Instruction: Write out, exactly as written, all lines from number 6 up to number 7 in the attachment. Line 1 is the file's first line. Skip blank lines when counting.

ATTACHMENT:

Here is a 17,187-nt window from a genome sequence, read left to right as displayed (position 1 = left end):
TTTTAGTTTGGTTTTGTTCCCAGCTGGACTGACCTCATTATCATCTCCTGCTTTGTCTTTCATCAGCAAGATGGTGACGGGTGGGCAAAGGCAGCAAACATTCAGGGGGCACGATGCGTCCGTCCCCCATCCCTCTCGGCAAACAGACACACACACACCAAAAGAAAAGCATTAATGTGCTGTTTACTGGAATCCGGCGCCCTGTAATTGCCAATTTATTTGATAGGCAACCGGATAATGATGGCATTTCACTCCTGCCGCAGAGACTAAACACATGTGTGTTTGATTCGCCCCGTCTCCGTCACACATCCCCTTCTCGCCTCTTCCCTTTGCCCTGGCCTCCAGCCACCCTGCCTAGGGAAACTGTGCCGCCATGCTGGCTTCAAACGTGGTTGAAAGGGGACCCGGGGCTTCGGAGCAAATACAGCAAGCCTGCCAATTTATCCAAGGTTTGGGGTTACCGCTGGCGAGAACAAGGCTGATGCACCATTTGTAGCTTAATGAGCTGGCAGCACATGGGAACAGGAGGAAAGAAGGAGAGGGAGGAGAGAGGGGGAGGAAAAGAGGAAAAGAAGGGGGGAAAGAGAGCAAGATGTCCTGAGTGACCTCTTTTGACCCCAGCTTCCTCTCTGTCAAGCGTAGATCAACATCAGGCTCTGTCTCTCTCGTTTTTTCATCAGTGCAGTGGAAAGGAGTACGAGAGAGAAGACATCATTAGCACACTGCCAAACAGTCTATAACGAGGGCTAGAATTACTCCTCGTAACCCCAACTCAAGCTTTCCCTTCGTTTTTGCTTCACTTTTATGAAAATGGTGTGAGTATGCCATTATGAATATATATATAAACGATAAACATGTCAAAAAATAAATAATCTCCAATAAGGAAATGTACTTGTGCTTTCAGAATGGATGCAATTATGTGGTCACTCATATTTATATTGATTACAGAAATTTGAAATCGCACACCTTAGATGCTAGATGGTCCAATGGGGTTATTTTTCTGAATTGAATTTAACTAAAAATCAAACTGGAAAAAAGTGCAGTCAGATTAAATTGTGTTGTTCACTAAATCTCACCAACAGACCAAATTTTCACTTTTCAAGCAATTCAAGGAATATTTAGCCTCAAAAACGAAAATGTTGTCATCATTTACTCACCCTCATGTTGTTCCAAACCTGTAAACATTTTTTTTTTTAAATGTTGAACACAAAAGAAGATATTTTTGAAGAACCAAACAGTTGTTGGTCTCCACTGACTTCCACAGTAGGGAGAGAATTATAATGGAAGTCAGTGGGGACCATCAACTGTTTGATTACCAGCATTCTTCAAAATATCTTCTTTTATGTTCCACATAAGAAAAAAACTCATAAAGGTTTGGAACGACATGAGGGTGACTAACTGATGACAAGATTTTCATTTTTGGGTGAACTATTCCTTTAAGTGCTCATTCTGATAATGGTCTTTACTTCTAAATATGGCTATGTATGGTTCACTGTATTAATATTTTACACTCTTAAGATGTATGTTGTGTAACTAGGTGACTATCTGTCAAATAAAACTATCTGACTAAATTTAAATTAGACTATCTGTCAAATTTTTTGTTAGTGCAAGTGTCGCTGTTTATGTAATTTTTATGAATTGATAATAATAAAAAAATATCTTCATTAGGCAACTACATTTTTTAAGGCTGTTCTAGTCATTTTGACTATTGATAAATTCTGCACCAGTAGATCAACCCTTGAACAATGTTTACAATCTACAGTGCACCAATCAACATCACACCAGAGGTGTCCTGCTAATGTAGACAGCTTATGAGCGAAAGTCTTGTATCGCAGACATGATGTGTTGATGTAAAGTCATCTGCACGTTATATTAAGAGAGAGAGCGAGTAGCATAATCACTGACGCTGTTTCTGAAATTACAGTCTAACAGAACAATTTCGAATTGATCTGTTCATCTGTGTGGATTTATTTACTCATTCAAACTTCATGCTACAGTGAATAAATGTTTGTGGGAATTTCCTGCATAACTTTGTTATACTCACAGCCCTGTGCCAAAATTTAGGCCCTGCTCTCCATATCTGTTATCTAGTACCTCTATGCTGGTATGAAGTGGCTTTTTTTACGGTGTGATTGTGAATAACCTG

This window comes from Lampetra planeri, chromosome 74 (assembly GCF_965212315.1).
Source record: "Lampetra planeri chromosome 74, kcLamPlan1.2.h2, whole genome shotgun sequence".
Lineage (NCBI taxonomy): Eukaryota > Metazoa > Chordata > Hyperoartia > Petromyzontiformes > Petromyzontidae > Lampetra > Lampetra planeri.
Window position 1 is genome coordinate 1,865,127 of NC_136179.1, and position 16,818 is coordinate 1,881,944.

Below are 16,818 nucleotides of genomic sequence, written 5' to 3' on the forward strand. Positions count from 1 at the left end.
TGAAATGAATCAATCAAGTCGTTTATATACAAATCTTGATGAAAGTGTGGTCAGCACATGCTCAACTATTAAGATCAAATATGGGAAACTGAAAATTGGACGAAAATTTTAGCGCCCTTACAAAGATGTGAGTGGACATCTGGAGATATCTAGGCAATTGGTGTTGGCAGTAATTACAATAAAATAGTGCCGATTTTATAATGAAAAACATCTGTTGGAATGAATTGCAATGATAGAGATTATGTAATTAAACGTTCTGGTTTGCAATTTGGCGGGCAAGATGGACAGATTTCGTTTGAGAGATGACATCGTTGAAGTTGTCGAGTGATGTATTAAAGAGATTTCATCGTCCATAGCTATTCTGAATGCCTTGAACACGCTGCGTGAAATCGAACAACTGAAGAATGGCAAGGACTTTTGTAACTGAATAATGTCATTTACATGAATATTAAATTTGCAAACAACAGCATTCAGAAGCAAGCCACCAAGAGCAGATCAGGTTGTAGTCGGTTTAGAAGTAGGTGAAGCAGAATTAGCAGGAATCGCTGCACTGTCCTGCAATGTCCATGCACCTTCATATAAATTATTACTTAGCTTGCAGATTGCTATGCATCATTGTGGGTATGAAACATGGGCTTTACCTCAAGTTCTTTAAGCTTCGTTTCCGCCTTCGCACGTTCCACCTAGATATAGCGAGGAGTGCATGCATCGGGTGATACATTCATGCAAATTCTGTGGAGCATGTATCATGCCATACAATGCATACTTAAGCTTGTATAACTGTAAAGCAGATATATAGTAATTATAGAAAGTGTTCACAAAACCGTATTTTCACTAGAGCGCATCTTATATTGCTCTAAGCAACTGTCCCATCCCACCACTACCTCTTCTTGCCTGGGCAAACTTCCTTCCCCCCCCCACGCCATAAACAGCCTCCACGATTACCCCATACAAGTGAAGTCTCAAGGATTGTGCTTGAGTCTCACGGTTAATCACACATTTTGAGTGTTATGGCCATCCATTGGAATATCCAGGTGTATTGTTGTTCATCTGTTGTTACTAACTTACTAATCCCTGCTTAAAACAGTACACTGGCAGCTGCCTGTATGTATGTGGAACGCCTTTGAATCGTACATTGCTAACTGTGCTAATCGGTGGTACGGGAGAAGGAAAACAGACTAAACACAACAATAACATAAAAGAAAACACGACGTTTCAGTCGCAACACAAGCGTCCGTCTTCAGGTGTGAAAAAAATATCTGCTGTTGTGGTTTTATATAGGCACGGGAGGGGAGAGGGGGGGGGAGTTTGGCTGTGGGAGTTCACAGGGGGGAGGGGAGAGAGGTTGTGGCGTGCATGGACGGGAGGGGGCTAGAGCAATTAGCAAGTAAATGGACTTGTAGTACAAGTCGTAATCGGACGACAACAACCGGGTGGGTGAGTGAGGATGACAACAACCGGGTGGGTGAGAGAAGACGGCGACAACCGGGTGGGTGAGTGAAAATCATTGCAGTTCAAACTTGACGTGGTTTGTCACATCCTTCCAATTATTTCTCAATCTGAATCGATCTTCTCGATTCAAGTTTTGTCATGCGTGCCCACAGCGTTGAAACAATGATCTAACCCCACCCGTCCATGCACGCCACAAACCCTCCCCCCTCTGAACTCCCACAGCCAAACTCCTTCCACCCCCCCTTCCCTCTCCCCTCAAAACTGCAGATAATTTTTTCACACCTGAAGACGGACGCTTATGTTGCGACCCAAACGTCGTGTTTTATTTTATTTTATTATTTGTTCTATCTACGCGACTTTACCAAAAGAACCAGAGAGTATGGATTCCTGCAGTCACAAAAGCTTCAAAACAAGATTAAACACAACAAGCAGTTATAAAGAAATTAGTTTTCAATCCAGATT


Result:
Window position 1 is genome coordinate 1,865,127 of NC_136179.1, and position 16,818 is coordinate 1,881,944.

Below are 16,818 nucleotides of genomic sequence, written 5' to 3' on the forward strand. Positions count from 1 at the left end.